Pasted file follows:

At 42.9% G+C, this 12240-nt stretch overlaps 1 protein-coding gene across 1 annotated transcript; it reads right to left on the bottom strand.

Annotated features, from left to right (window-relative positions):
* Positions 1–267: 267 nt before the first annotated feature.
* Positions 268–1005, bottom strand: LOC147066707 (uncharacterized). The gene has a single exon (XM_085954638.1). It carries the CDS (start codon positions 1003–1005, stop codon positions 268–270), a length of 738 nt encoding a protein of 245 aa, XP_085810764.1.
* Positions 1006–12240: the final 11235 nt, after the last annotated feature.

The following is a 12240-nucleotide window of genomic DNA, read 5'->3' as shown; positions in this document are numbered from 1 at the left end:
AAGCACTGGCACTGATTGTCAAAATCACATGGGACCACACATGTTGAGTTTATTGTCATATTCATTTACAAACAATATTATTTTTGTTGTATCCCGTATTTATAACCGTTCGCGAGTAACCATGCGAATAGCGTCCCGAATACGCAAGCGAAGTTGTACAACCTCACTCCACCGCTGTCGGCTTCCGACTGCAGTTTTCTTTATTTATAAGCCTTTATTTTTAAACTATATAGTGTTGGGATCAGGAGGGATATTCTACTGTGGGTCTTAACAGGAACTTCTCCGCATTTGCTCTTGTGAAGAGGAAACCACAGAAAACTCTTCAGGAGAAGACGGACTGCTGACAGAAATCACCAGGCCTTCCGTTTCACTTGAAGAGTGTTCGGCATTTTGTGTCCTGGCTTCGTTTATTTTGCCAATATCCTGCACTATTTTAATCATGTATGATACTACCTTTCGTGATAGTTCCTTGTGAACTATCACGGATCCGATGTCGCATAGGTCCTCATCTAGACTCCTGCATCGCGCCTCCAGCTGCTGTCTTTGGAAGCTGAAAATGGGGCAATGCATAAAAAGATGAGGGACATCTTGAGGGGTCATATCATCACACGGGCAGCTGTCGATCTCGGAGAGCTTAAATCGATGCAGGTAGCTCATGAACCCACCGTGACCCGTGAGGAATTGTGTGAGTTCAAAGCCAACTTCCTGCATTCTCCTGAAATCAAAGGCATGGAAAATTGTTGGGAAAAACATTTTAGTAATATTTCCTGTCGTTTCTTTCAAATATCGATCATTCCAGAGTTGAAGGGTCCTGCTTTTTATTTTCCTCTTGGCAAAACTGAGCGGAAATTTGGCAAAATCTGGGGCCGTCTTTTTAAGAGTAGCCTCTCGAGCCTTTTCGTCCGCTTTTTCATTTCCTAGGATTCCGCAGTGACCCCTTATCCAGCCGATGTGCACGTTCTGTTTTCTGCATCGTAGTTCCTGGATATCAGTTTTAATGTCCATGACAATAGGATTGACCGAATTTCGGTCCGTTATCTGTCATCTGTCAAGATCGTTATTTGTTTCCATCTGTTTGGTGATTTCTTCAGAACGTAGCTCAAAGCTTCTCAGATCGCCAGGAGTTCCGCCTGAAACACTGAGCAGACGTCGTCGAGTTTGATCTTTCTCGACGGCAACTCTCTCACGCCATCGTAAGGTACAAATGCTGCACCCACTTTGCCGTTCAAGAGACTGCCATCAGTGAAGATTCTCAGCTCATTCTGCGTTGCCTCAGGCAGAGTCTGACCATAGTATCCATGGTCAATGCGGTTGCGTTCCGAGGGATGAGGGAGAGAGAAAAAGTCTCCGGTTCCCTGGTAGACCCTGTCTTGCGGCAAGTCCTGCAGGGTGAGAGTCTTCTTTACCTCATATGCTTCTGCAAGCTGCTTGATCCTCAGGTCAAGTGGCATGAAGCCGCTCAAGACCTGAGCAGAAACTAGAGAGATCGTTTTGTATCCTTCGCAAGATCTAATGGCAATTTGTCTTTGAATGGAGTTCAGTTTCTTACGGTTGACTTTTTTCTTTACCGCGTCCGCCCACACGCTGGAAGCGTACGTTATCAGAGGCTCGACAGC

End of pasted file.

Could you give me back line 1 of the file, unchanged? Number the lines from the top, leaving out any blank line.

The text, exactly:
At 42.9% G+C, this 12240-nt stretch overlaps 1 protein-coding gene across 1 annotated transcript; it reads right to left on the bottom strand.